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Separatist leaders on trial for Catalonia secession attempt allowed to attend Spanish parliament

Catalan politicians Josep Rull, Jordi Sanchez and Jordi Turull leave after collecting their credentials at the Spanish parliament in Madrid Picture by Bernat Armangue/AP
By Associated Press Reporter

The five separatist leaders on trial for Catalonia's 2017 secession attempt who were elected to the Spanish parliament last month have picked up their official credentials under police escort.

The Supreme Court allowed the five to get their credentials on Monday and attend the opening session of the new parliament on Tuesday.

However, it will not allow them to participate in any meetings or speak to the press while at the parliament in Madrid.

Former Catalan regional vice-president Oriol Junqueras and three other high-profile separatists won seats in the lower chamber, while Raul Romeva won a seat in the Senate.

The five, along with others, are being held in prison pending trial.

They face several years in prison if found guilty of rebellion.

Police transported them from prison to the parliament buildings.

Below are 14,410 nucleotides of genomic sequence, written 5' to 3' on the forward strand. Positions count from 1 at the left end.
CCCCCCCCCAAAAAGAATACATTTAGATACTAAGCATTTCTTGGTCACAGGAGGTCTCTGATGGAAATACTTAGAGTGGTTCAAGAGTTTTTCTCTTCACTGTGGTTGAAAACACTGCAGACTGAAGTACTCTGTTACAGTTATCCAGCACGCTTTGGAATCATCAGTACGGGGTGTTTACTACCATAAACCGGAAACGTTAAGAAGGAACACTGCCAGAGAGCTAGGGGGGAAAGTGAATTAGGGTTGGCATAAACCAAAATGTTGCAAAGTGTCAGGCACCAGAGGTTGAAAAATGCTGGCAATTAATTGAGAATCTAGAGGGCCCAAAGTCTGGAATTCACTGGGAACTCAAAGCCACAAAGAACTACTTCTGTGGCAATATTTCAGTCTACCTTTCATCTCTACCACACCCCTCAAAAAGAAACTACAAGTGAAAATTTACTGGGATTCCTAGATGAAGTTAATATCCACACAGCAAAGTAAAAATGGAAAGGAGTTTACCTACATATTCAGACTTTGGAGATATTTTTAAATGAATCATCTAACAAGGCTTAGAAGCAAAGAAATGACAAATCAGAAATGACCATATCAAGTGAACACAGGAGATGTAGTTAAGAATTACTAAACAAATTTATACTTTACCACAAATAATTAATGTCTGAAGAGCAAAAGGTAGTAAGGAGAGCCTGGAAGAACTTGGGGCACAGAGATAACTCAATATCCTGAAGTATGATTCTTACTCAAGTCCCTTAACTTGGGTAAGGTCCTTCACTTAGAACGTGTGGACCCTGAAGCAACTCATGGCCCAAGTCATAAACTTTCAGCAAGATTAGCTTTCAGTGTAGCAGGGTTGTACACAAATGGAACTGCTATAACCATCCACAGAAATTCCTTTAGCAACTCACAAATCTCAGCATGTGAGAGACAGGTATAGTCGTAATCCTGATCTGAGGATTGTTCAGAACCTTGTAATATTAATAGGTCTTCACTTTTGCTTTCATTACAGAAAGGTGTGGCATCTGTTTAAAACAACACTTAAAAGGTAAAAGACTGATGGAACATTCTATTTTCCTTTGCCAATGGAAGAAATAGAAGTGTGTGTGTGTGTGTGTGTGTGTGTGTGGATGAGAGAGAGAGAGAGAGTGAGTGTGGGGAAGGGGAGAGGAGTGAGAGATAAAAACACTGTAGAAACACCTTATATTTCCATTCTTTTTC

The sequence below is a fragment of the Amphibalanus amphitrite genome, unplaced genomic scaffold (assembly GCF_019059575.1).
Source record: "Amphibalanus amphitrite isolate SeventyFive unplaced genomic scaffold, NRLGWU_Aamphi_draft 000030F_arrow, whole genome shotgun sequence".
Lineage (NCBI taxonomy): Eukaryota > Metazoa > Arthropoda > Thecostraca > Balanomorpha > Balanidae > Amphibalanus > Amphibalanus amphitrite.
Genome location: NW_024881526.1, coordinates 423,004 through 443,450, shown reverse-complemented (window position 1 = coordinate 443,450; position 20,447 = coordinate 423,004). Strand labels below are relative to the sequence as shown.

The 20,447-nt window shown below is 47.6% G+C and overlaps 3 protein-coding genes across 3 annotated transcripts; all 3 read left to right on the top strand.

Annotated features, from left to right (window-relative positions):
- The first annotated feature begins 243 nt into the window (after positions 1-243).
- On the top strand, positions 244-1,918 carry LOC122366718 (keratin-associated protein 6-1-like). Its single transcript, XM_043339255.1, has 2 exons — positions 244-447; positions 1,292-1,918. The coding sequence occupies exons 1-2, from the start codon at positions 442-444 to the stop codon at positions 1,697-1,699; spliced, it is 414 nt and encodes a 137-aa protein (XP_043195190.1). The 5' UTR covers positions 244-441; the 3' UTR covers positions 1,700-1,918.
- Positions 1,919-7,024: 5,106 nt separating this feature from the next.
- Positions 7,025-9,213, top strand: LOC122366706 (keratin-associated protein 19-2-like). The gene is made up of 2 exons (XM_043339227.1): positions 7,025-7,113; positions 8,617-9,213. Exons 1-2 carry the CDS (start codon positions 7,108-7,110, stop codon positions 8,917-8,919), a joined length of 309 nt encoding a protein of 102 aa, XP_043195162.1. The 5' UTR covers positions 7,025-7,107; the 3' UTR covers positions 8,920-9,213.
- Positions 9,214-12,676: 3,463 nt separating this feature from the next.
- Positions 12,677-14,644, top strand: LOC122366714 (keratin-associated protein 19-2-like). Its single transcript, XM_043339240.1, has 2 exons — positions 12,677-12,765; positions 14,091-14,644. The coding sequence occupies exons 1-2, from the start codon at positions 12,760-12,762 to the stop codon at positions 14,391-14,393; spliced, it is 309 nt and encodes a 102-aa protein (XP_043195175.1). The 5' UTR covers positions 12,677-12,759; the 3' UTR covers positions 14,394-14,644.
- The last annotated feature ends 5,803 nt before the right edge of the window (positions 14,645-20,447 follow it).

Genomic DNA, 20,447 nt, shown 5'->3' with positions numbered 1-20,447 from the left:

They all wore suits and spoke with fellow politicians without the visible presence of uniformed police escorts once inside, as seen in televised images.

Despite the media ban, Mr Junqueras posted a short video on Twitter in which he said "we are well because we are with friends" and asked for support for his party in Sunday's European and municipal Spanish elections.

Mr Junqueras is running for a seat in the European Parliament.

He has said he will renounce his seat in the Spanish parliament if he wins one in Europe.

The five, along with four other defendants, are being held in prison during the trial.

They face several years in prison and being banned from holding public office if found guilty of rebellion or other crimes.

Others, including ex-Catalan president Carles Puigdemont, fled Spain.

The Catalan secession bid two years ago plunged Spain into its biggest political crisis in decades.

The north-eastern region's 7.5 million residents are roughly split down the middle over whether to secede from Spain, according to opinion polls.

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